The argument that the Himalayas offer the best defense against China's inroads into Nepal is contradicted by China's rapid expansion of its rail links in the Tibetan plateau. In the words of The Economist, the first railway connecting Lhasa in Tibet with Golmud in Qinghai province to the north—the line later extended to Tibet's second city, Shigatse—"included the highest-altitude stretch in the world, parts of it across permafrost. It required ingenious heat-regulating technology to keep the track from buckling." Confident from this success, China is now building a second Sichuan-Tibet line which presents even more topological challenges. So the mighty Himalayas that once offered a formidable barrier are no longer impassable.

Now Nepal wants China to use some of its engineering expertise to build all-weather roads into Nepal. The work to upgrade the Syaphrubesi-Rasuwagadhi highway connecting Kathmandu with Kerung on the Chinese border has already begun. The highway will play an important role in bilateral trade since China also plans to extend the abovementioned Lhasa-Golmud rail line to Kerung by 2020. And since Keyrung is only 27 km from Nepali border, Nepal is requesting that the rail link be extended all the way to the Nepali border—and beyond. The Chinese are positive.

Yes, it might still cost Nepal more to import from China, but the opening up of China for trade will be a big psychological boost to the Nepali psyche that heretofore felt constrained by Nepal's India-locked status. As the transport infrastructures improve, the costs will also tumble.

Tatopani will soon be operational; the Chinese are already building the Pokhara International Airport; feasibility studies on China-built rail networks in Nepal are underway; and a spate of important bilateral agreements, most notably concerning the implementation of the recent Nepal-China transit treaty, is expected during President Xi Jinping's Nepal visit being planned at the end of 2016.

If the Chinese didn't want to open up Tibet for trade, it wouldn't go out of its way to promise so much—and unbidden—to Nepal.

New Delhi Yankees

The argument that China will not challenge India's primacy in Nepal is also a hard sell. China has been looking to build deeper linkages with all South Asian countries, which is not always to Indian interest. China, it appears, does not have a unique Nepal policy as such. But it does have a South Asian policy whereby it is looking to spread its influence in the region to counter what it sees as joint US-India efforts to encircle it in its own neighborhood. Following India's most recent interference in Nepali affairs, the Chinese have been given the perfect alibi for a more muscular Nepal policy: Perhaps for the first time since the two countries established diplomatic relations in 1955 the Chinese openly lobbied to give continuity to a government in Kathmandu.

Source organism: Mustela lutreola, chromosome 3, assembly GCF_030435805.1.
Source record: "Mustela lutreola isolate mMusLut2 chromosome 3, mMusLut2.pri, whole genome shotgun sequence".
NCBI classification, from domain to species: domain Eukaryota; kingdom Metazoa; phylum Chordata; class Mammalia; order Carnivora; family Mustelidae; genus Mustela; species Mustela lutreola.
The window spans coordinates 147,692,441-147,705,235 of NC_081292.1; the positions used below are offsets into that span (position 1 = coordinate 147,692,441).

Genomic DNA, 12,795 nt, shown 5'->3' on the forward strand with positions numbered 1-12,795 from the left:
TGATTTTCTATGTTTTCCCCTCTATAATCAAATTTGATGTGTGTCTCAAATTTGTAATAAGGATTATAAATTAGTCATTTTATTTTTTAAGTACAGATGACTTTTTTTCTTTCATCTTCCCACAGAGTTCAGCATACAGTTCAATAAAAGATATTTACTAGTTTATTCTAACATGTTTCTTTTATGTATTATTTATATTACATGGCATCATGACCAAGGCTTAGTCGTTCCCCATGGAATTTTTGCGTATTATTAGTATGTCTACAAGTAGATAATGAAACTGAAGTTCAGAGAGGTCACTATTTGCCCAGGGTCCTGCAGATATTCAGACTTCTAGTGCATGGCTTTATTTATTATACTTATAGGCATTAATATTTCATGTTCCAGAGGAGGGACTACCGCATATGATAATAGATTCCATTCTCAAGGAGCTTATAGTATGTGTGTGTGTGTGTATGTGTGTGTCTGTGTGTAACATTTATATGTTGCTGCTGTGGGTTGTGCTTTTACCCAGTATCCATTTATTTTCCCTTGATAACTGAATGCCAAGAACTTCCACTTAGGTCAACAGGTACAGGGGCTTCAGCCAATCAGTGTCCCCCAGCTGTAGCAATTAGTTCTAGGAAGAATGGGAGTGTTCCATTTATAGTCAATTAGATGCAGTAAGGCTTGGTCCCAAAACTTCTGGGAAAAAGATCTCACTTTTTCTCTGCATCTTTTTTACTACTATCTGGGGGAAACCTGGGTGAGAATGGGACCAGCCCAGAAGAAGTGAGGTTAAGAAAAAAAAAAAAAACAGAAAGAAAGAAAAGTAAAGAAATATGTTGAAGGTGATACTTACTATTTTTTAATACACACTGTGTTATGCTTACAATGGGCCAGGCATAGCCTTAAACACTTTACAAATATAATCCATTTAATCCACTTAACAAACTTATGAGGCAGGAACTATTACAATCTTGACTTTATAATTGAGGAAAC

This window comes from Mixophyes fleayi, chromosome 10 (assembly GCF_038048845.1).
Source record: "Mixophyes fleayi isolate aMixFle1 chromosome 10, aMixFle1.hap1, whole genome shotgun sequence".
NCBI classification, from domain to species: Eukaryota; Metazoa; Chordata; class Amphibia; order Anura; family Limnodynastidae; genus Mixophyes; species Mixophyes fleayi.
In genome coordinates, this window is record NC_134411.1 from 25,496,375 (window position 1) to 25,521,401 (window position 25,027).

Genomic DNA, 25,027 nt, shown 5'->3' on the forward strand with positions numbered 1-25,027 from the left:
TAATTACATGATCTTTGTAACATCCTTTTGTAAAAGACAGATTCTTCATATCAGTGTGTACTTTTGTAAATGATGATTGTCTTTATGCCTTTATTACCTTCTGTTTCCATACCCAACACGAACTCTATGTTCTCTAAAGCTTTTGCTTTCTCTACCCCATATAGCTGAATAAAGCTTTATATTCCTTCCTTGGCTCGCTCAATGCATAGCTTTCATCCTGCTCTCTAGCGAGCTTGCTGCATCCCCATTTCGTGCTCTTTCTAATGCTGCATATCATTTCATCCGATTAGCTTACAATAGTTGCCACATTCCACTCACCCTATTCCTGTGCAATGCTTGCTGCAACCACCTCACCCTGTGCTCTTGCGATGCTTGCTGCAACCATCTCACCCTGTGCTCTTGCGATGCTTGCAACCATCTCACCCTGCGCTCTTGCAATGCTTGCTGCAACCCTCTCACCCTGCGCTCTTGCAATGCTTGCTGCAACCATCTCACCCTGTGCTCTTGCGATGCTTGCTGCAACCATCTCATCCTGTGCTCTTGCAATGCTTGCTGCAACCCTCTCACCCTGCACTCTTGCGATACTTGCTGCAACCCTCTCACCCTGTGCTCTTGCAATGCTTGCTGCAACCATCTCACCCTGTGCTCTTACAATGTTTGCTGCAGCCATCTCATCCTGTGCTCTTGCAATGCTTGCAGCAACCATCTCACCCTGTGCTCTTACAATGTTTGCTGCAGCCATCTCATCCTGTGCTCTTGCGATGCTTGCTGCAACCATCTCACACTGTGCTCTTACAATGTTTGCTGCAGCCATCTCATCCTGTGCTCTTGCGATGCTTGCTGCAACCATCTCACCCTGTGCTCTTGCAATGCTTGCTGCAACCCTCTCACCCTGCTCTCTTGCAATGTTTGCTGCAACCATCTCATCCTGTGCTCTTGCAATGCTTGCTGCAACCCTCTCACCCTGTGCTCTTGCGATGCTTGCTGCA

If so, why does China also appear eager to include India on the new connectivity projects with Nepal, most notably in its bid to establish a China-India-Nepal rail link?

Beijing clearly does not want to be seen as directly challenging India. In Sun Tzu's playbook, a little ambiguity always helps.

But one thing is for sure: the Chinese will continue with its recent push into Nepal, if only to check undue expansion of US-India influence in Nepal. Although the Indians don't keep Chinese leaders awake at night, India's growing strategic engagement with the US is much more of a concern for Mr Xi and co. For the Chinese, the US, not India, is their main strategic competitor in Asia.

True, as the Indian security hawks maintain, the Himalayas cannot be shifted and India will continue to have many advantages over China in its engagements with Nepal. Given the extensive cultural, religious and people-to-people ties between India and Nepal, China had perhaps felt handicapped at how little it could play in the strategic buffer between Tibet and India. So China has jumped at India's offer of a backdoor entry into Nepal.